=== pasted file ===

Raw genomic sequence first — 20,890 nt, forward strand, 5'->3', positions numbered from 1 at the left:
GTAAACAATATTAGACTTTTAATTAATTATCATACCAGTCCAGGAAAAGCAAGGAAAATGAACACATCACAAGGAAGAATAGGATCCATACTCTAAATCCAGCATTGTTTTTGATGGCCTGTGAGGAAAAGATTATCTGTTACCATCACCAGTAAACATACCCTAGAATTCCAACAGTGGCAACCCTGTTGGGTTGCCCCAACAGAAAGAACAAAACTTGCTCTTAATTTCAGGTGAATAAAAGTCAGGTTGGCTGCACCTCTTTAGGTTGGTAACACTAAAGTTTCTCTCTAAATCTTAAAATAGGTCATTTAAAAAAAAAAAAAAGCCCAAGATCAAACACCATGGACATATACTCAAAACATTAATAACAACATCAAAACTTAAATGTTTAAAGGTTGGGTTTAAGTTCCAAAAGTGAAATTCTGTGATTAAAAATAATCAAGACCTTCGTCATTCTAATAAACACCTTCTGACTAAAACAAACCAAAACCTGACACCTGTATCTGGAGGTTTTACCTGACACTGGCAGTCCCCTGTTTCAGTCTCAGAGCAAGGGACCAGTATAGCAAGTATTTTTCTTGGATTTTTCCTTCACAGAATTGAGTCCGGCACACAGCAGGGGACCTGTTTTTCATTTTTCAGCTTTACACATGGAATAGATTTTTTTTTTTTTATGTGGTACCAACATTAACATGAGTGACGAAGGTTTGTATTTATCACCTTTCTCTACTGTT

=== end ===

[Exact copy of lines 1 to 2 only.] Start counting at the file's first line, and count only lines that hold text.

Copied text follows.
Raw genomic sequence first — 20,890 nt, forward strand, 5'->3', positions numbered from 1 at the left:
GTAAACAATATTAGACTTTTAATTAATTATCATACCAGTCCAGGAAAAGCAAGGAAAATGAACACATCACAAGGAAGAATAGGATCCATACTCTAAATCCAGCATTGTTTTTGATGGCCTGTGAGGAAAAGATTATCTGTTACCATCACCAGTAAACATACCCTAGAATTCCAACAGTGGCAACCCTGTTGGGTTGCCCCAACAGAAAGAACAAAACTTGCTCTTAATTTCAGGTGAATAAAAGTCAGGTTGGCTGCACCTCTTTAGGTTGGTAACACTAAAGTTTCTCTCTAAATCTTAAAATAGGTCATTTAAAAAAAAAAAAAAGCCCAAGATCAAACACCATGGACATATACTCAAAACATTAATAACAACATCAAAACTTAAATGTTTAAAGGTTGGGTTTAAGTTCCAAAAGTGAAATTCTGTGATTAAAAATAATCAAGACCTTCGTCATTCTAATAAACACCTTCTGACTAAAACAAACCAAAACCTGACACCTGTATCTGGAGGTTTTACCTGACACTGGCAGTCCCCTGTTTCAGTCTCAGAGCAAGGGACCAGTATAGCAAGTATTTTTCTTGGATTTTTCCTTCACAGAATTGAGTCCGGCACACAGCAGGGGACCTGTTTTTCATTTTTCAGCTTTACACATGGAATAGATTTTTTTTTTTTTATGTGGTACCAACATTAACATGAGTGACGAAGGTTTGTATTTATCACCTTTCTCTACTGTT